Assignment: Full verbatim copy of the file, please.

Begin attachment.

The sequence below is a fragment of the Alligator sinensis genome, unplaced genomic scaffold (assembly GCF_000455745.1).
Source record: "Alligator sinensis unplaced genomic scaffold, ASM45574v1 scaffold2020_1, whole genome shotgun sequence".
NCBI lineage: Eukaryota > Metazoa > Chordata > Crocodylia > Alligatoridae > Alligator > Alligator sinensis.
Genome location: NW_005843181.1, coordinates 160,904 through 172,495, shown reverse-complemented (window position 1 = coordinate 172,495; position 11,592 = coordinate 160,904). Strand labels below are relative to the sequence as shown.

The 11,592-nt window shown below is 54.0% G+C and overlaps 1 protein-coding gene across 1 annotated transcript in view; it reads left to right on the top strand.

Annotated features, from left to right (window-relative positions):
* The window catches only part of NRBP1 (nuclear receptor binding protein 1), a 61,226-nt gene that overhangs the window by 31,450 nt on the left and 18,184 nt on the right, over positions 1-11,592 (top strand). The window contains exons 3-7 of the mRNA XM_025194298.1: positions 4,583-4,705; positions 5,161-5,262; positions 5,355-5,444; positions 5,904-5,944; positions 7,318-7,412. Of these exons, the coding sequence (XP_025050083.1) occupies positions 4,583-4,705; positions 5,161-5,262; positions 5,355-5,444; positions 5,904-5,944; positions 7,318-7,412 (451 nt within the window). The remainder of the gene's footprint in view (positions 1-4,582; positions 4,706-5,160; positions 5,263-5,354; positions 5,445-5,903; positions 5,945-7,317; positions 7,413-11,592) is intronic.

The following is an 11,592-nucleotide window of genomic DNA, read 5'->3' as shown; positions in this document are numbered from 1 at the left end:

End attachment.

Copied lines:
The sequence below is a fragment of the Alligator sinensis genome, unplaced genomic scaffold (assembly GCF_000455745.1).
Source record: "Alligator sinensis unplaced genomic scaffold, ASM45574v1 scaffold2020_1, whole genome shotgun sequence".
NCBI lineage: Eukaryota > Metazoa > Chordata > Crocodylia > Alligatoridae > Alligator > Alligator sinensis.
Genome location: NW_005843181.1, coordinates 160,904 through 172,495, shown reverse-complemented (window position 1 = coordinate 172,495; position 11,592 = coordinate 160,904). Strand labels below are relative to the sequence as shown.

The 11,592-nt window shown below is 54.0% G+C and overlaps 1 protein-coding gene across 1 annotated transcript in view; it reads left to right on the top strand.

Annotated features, from left to right (window-relative positions):
* The window catches only part of NRBP1 (nuclear receptor binding protein 1), a 61,226-nt gene that overhangs the window by 31,450 nt on the left and 18,184 nt on the right, over positions 1-11,592 (top strand). The window contains exons 3-7 of the mRNA XM_025194298.1: positions 4,583-4,705; positions 5,161-5,262; positions 5,355-5,444; positions 5,904-5,944; positions 7,318-7,412. Of these exons, the coding sequence (XP_025050083.1) occupies positions 4,583-4,705; positions 5,161-5,262; positions 5,355-5,444; positions 5,904-5,944; positions 7,318-7,412 (451 nt within the window). The remainder of the gene's footprint in view (positions 1-4,582; positions 4,706-5,160; positions 5,263-5,354; positions 5,445-5,903; positions 5,945-7,317; positions 7,413-11,592) is intronic.

The following is an 11,592-nucleotide window of genomic DNA, read 5'->3' as shown; positions in this document are numbered from 1 at the left end: